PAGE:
On Saturday I dragged my poor friend Elaine from her enclave on the Upper West Side down to the Landmark Sunshine Cinema on the Lower East Side for a late showing of I Am Love.
I was predisposed to love this movie as I practically worship at the altar of Tilda Swinton, but I promise you it was indeed wonderful even if you are not quite so obsessed with the otherworldly beauty of this extraordinary creature as I am.
Ms. Swinton plays a Russian who has married into a wealthy Milanese family, the dissolution of which the movie chronicles. But really, I have to admit that I paid more attention to the beautiful homes, scenery, clothes and people than I did to the story itself.
It all looked so rich that I wanted to dive right in.
The family home, an art deco specimen with a vaguely brutalist bent (perhaps due somehow to the fascist regime's influence?) contained a fascinating tension between lush but restrained modern decor (like that insanely gorgeous wood paneling in the photo above) and frivolous sparkle (chandeliers, heavy gilded curtains...like bits of the Pitti Palace strewn throughout).
I died all over again each time a shot of this front door came on the screen, but it was the steps which provided a setting for great drama towards the end.
This is not to say of course that the story was not engrossing in its own right...it certainly was, as were the characters themselves. There is always something terribly compelling about a behind the scenes look at the way a dysfunctional wealthy household works. But with visuals like this (I include Ms. Swinton in this category) the remaining components hardly stand a chance.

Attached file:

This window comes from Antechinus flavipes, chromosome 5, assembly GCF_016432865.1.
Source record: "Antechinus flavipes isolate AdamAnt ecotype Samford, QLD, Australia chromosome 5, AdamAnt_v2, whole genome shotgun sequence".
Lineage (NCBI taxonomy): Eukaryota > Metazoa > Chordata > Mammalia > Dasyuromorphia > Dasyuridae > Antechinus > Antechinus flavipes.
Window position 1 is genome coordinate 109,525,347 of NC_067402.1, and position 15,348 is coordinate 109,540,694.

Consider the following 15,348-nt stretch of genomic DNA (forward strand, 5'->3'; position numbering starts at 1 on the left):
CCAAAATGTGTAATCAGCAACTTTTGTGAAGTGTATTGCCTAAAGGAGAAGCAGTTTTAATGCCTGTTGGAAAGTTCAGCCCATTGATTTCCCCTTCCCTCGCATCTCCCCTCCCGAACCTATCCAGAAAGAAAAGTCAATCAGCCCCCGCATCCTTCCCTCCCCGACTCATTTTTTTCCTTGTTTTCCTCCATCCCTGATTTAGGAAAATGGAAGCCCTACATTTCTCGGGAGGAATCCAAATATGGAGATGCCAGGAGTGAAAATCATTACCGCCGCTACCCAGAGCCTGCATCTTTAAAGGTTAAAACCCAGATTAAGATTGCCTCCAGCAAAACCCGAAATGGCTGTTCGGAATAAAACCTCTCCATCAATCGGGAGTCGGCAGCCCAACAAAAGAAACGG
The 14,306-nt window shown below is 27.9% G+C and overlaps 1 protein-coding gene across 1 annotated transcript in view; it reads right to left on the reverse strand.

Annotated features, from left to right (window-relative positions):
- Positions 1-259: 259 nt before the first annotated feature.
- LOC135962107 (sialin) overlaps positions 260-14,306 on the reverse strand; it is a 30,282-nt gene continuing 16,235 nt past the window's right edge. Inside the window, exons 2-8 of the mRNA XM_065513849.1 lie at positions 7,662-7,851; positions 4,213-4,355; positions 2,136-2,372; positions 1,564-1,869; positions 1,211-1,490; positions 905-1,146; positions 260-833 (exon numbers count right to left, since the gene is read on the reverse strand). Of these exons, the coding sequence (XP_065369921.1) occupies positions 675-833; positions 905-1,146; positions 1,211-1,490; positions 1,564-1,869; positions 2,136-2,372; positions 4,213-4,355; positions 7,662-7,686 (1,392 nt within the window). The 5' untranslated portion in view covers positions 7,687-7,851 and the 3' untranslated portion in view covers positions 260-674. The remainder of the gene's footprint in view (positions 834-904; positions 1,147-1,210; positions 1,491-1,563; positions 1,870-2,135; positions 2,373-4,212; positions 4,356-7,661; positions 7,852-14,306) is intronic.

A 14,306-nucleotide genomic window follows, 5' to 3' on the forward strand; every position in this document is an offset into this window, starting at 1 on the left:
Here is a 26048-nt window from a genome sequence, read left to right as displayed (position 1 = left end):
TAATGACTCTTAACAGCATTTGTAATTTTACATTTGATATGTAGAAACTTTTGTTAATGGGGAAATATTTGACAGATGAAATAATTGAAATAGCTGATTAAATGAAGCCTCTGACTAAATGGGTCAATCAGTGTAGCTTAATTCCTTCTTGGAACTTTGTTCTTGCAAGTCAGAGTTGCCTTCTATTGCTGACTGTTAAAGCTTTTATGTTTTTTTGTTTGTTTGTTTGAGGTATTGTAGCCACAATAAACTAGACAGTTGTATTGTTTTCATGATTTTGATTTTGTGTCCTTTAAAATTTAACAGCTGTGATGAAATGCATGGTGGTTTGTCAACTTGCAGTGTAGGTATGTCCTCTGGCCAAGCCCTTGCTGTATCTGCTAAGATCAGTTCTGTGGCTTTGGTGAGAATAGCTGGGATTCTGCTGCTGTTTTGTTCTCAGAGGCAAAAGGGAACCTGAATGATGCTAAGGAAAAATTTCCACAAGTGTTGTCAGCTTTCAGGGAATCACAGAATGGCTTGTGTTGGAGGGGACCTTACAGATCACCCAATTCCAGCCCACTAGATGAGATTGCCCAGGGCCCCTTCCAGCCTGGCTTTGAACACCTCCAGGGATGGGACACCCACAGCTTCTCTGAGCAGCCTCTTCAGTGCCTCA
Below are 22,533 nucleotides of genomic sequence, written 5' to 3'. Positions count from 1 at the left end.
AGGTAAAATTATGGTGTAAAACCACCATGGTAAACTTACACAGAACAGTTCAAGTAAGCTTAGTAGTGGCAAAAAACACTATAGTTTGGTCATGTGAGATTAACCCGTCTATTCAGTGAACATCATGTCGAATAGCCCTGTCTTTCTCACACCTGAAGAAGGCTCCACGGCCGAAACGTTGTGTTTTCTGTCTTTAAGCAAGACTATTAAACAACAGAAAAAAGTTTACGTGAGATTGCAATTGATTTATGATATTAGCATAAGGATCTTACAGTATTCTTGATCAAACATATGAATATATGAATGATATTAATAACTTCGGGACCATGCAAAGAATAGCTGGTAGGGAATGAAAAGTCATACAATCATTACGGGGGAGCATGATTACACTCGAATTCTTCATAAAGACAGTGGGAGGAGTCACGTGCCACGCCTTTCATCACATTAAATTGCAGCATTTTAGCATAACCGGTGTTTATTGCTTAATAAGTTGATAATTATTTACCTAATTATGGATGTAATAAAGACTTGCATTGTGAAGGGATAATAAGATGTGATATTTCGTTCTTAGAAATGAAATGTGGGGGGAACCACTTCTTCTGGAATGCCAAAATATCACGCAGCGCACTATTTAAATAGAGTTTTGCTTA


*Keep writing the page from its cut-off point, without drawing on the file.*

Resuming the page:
The New York Times reviewer of Joan Rivers: A Piece of Work wondered, after having seen this movie, where the great dame had been all her life. I have no such lament. I have loved Joan Rivers for years. I enjoyed her as the center square on Hollywood Squares, I watched her daytime talk show religiously (I was a bit bored in middle school and took a slightly ridiculous number of sick days as a result...her show always made me "feel better") and in college my roommate and I would never miss her red carpet interviews. We adored her in the way that you might adore a dotty aunt with a filthy mouth.
So it made perfect sense for the two of us to head down to the west village for an early evening showing of her year in the life documentary. We came out of it loving her even more deeply than we had before, vowing to find tickets to one of the standup shows she seems to do periodically in New York.
We came away impressed by Joan's wisdom, her compassion, her wit, her humor and her work ethic. I would say she's fearless except she apparently does have one intense fear: no work! She's a workaholic in the extreme. As she says, "I work so I can live well. I could live carefully and not work, but that would be ridiculous." And she does live well. I believe she said that her apartment is where Marie Antoinette would have lived if she had money, and she is not far off.
The movie is at times absurdly funny...we were certainly not the only ones howling out loud at ten minute intervals. But at the same time, Joan lays bare her wounds, her insecurities, her hurts and her regrets. And it all rings true, perhaps because the movie doesn't seem to have an angle. It is not critical, it is not fawning. It is just a year in an incomparable character's life.